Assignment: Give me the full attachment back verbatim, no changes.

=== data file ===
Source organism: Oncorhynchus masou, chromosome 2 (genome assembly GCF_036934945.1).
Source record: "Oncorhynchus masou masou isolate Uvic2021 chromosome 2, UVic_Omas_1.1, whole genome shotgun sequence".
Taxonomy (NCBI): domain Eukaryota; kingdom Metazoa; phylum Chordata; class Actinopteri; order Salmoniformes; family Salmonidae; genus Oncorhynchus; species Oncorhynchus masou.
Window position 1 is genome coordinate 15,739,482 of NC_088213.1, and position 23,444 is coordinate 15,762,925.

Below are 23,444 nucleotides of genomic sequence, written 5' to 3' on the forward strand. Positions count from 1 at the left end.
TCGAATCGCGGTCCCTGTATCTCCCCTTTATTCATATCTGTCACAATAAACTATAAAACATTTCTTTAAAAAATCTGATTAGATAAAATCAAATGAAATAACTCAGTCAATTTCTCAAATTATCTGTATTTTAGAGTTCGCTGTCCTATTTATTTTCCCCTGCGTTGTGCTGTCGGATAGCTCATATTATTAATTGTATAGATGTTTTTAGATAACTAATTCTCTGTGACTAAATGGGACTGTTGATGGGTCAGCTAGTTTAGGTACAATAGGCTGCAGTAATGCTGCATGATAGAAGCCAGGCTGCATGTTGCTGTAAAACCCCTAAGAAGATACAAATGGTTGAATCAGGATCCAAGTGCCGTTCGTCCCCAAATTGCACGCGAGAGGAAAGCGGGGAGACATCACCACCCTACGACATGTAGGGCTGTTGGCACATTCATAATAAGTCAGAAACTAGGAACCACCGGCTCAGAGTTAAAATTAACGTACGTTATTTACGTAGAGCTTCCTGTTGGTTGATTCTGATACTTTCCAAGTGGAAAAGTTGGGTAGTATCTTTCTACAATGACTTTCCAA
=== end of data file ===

Source organism: Oncorhynchus masou, chromosome 2 (genome assembly GCF_036934945.1).
Source record: "Oncorhynchus masou masou isolate Uvic2021 chromosome 2, UVic_Omas_1.1, whole genome shotgun sequence".
Taxonomy (NCBI): domain Eukaryota; kingdom Metazoa; phylum Chordata; class Actinopteri; order Salmoniformes; family Salmonidae; genus Oncorhynchus; species Oncorhynchus masou.
Window position 1 is genome coordinate 15,739,482 of NC_088213.1, and position 23,444 is coordinate 15,762,925.

Below are 23,444 nucleotides of genomic sequence, written 5' to 3' on the forward strand. Positions count from 1 at the left end.
TCGAATCGCGGTCCCTGTATCTCCCCTTTATTCATATCTGTCACAATAAACTATAAAACATTTCTTTAAAAAATCTGATTAGATAAAATCAAATGAAATAACTCAGTCAATTTCTCAAATTATCTGTATTTTAGAGTTCGCTGTCCTATTTATTTTCCCCTGCGTTGTGCTGTCGGATAGCTCATATTATTAATTGTATAGATGTTTTTAGATAACTAATTCTCTGTGACTAAATGGGACTGTTGATGGGTCAGCTAGTTTAGGTACAATAGGCTGCAGTAATGCTGCATGATAGAAGCCAGGCTGCATGTTGCTGTAAAACCCCTAAGAAGATACAAATGGTTGAATCAGGATCCAAGTGCCGTTCGTCCCCAAATTGCACGCGAGAGGAAAGCGGGGAGACATCACCACCCTACGACATGTAGGGCTGTTGGCACATTCATAATAAGTCAGAAACTAGGAACCACCGGCTCAGAGTTAAAATTAACGTACGTTATTTACGTAGAGCTTCCTGTTGGTTGATTCTGATACTTTCCAAGTGGAAAAGTTGGGTAGTATCTTTCTACAATGACTTTCCAA